Finally, Plaintiffs argue that the 1995 Act fails to assure confidentiality for abused and neglected minors. The 1995 Act provides that parental notification shall not be required if "the minor declares in writing that she is a victim of sexual abuse, neglect, or physical abuse by an adult family member," and "the attending physician must certify in the patient's medical record that he or she has received the written declaration of abuse or neglect." 750 ILCS 70/20(4). Further, "any notification of public authorities of abuse that may be required under other laws of this State need not be made by the person performing the abortion until after the minor receives an abortion that otherwise complies with the requirements of this Act." Id. Physicians and their medical staff are mandated to report abuse under the Illinois Abused and Neglected Children Reporting Act ("ANCRA"). 325 ILCS 5/4. Thus, under the 1995 Act and ANCRA, a minor must declare to her physician that she is a victim of abuse, the physician must report the abuse to the Department of Children and Family Services ("DCFS") after the abortion, DCFS will run an investigation, and during investigation, the alleged abuser is entitled to receive a copy of all information that DCFS maintains in its central register pertaining to the case. Id. §7.4(b) The person(s) having legal responsibility over the minor also has access to the records. Id. §11.1(6). Plaintiffs argue that the information available to the parent can include the name of the physician making the report, and if the physician is the abortion provider, the information is tantamount to disclosure of the minor's abortion. Plaintiff acknowledges that section 7.19 of the ANCRA allows the DCFS to seek a court order "prohibiting the release of any information which the court finds is likely to be harmful to the subject of the report." However, Plaintiffs argue that the DCFS is not required to do so, and there are no provisions that require such safeguards for the minor.
Defendants contend that to ensure absolute protection of the minor's confidentiality would be total immunity for the offender, because the criminal act would not be investigated or charged for fear that the parents would learn of the minor's abortion. This court does not agree. It does not seem that protecting a minor's confidentiality of abortion from the parents would require DCFS to drop the investigation of abuse altogether. Given section 7.19 of the ANCRA, the court may, upon request from DCFS, prohibit the release of abortion information to the parents (which is likely to be harmful to the minor), while DCFS continues in the investigation of the abuse. The question is whether requiring affirmative action by DCFS before this information can be restricted imposes an undue burden on the minor. There is no reason for this court to assume that DCFS will not request such an order, when it is in the best interest of the minor. Plaintiffs have not suggested that DCFS would be vulnerable to political or fiscal influences which would affect its decision to seek an order. The statute provides for protection of the minor's confidentiality, and this court will not presume that protection will not be taken or assume a worst-case-scenario of unconstitutionality.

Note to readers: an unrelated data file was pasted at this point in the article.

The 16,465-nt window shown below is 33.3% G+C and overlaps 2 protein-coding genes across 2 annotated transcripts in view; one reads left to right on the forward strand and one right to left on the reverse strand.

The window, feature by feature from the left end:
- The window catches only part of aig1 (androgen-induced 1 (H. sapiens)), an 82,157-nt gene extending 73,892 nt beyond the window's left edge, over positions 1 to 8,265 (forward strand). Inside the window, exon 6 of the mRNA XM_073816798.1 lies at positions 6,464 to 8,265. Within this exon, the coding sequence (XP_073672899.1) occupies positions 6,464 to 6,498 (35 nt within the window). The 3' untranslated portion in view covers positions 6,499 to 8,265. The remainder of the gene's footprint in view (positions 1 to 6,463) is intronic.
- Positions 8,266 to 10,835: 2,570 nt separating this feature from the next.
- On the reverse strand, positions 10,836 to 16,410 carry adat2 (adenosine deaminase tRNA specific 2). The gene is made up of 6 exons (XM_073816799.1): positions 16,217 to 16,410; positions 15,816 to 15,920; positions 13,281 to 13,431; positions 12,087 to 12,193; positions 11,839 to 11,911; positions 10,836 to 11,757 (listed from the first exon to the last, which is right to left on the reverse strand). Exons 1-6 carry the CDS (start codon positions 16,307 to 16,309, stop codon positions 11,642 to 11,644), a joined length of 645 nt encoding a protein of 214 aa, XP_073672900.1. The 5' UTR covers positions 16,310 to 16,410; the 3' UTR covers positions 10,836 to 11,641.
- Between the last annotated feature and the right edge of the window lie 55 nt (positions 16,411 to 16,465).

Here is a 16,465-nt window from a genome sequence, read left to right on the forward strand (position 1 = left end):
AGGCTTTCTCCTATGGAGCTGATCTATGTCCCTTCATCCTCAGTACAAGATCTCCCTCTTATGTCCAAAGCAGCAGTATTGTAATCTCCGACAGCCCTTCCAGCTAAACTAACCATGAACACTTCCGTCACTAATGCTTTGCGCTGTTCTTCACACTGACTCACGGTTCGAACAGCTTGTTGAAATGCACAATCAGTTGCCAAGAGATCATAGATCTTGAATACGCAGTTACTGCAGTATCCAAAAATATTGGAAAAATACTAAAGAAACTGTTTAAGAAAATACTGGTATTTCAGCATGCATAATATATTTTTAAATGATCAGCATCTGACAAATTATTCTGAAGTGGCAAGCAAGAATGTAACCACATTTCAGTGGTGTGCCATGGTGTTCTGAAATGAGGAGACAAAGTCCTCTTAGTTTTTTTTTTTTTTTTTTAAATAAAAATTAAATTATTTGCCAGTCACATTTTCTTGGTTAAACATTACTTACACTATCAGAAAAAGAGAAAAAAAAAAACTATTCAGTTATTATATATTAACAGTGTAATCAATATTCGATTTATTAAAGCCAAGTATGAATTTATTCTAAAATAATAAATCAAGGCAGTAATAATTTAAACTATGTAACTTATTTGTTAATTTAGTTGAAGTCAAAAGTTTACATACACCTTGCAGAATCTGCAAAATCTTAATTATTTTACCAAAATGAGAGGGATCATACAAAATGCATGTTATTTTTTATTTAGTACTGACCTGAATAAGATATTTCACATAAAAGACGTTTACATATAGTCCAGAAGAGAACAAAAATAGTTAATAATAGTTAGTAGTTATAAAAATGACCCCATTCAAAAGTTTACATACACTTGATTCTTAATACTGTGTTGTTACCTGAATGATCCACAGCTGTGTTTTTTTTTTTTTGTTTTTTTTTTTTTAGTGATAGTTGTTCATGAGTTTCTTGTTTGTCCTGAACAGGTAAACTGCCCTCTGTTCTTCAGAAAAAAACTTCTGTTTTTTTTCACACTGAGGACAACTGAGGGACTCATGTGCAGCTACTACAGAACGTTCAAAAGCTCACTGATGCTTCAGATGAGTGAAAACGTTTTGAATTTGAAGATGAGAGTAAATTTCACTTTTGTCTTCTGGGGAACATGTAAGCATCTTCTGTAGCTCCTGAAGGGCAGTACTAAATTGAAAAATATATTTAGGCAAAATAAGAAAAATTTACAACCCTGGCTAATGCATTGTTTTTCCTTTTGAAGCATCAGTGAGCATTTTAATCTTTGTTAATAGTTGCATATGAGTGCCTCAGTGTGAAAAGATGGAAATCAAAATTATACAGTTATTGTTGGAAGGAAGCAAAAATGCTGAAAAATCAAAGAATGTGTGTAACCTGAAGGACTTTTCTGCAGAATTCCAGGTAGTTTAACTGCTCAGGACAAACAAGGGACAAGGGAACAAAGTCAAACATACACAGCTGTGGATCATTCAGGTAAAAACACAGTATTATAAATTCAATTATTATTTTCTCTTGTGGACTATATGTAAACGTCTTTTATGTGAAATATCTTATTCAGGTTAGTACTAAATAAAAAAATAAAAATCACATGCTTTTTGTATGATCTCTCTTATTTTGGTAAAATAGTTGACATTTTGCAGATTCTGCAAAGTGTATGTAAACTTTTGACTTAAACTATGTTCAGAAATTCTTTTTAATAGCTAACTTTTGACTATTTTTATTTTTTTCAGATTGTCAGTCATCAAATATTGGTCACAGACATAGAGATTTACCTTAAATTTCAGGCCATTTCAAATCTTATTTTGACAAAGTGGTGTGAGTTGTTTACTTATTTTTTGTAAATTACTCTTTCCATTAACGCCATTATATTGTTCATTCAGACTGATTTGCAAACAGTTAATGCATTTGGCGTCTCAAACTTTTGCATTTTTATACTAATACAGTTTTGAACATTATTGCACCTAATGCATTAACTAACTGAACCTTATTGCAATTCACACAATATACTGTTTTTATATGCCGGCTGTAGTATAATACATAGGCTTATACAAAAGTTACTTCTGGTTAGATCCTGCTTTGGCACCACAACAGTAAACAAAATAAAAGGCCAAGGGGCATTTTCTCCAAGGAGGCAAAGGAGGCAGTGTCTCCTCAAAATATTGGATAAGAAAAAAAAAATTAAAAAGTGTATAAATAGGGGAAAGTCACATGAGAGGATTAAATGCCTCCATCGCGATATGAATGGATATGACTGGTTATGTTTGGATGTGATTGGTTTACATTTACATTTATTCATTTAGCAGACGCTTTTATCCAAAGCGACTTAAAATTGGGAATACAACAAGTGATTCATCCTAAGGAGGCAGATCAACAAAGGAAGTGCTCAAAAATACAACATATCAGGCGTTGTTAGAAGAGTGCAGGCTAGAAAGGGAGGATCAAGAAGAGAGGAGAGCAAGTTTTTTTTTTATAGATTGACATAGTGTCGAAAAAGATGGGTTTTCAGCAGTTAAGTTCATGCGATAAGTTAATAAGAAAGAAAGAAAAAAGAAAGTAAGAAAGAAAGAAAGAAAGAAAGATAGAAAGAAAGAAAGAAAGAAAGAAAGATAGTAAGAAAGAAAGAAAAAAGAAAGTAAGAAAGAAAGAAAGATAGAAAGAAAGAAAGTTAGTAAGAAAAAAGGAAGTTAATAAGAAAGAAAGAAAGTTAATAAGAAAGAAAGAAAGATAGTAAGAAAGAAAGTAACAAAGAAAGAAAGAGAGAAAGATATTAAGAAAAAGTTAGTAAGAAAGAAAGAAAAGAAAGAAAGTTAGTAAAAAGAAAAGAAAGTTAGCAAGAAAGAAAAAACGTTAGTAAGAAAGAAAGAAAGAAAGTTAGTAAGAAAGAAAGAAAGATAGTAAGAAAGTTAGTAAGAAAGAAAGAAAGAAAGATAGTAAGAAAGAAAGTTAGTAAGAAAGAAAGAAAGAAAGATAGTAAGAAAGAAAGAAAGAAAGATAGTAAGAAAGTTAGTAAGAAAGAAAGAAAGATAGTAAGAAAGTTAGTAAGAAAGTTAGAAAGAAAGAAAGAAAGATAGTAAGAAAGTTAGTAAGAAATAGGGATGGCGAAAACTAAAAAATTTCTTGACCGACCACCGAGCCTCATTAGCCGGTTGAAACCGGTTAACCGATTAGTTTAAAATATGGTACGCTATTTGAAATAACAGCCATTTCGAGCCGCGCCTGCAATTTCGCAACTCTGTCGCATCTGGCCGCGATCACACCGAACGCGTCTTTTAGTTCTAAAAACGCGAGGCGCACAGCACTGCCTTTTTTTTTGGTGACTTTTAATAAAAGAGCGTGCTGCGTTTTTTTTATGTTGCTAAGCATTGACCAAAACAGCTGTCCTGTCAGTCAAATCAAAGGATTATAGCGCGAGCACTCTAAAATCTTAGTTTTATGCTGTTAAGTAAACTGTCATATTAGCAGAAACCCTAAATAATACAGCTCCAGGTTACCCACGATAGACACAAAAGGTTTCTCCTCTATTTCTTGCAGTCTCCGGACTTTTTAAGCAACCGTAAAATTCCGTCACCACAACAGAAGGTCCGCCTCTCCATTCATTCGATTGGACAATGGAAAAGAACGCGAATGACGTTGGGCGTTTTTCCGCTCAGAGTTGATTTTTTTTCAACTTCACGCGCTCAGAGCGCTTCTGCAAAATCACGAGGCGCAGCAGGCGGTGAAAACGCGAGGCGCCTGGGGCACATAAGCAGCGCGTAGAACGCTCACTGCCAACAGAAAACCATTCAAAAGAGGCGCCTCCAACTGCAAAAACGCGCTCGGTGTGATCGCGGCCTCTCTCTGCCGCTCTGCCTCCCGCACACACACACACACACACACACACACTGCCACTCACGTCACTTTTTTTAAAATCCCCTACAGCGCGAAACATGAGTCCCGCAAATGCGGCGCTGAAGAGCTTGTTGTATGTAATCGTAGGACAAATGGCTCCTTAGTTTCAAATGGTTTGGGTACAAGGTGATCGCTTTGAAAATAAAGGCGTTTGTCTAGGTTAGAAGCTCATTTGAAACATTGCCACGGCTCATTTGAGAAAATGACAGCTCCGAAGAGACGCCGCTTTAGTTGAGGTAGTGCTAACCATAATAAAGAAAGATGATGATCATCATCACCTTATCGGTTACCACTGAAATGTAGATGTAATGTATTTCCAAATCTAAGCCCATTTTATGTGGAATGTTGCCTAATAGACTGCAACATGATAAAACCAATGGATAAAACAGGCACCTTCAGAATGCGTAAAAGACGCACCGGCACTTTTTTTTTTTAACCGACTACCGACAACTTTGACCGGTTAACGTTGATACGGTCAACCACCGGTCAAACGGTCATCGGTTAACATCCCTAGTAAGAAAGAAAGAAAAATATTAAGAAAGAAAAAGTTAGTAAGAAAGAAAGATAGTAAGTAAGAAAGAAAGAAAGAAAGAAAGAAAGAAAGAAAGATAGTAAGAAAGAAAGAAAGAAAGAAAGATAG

Plaintiffs rely on Planned Parenthood v. Miller, where the Eighth Circuit held that South Dakota's bypass law for abused and neglected minors fell short of protecting the confidentiality of the minor's decision to have an abortion. 63 F.3d 1452, 1461 (8th Cir. 1995). The Eighth Circuit reasoned that because "South Dakota law provides numerous opportunities for a parent accused of child abuse to obtain the physician's report of the daughter's abuse" and South Dakota only had one doctor who performed abortions at the time, "the minor's decision to seek an abortion would be revealed merely by the name of the reporting physician." Id. Further, "that decision would certainly come to light when the state called the doctor who reported the abuse to testify in the abuse proceeding. In practice, it seems, South Dakota's abuse exception will sometimes result in parental notification, even if after-the-fact." Id. The Eighth Circuit found this to be unduly burdensome and unconstitutional. There are several differences between the South Dakota and Illinois. Notably, the Eighth Circuit opinion does not state that there was an option for the court to prohibit the release of information which is likely to be harmful to the minor. This is a safeguard that the ANCRA provides. Further, a cursory internet search shows that Illinois today has many more abortion clinics than the single physician in South Dakota at the time of the Miller decision. To argue that the name of the physician performing the abortion will necessarily reveal the abortion does not hold the same weight in this case. The 1995 Act's protection for abused and neglected minors is not unconstitutional on its face.
For the foregoing reasons, this court declines to lift the permanent injunction.
David H. Coar United States District Judge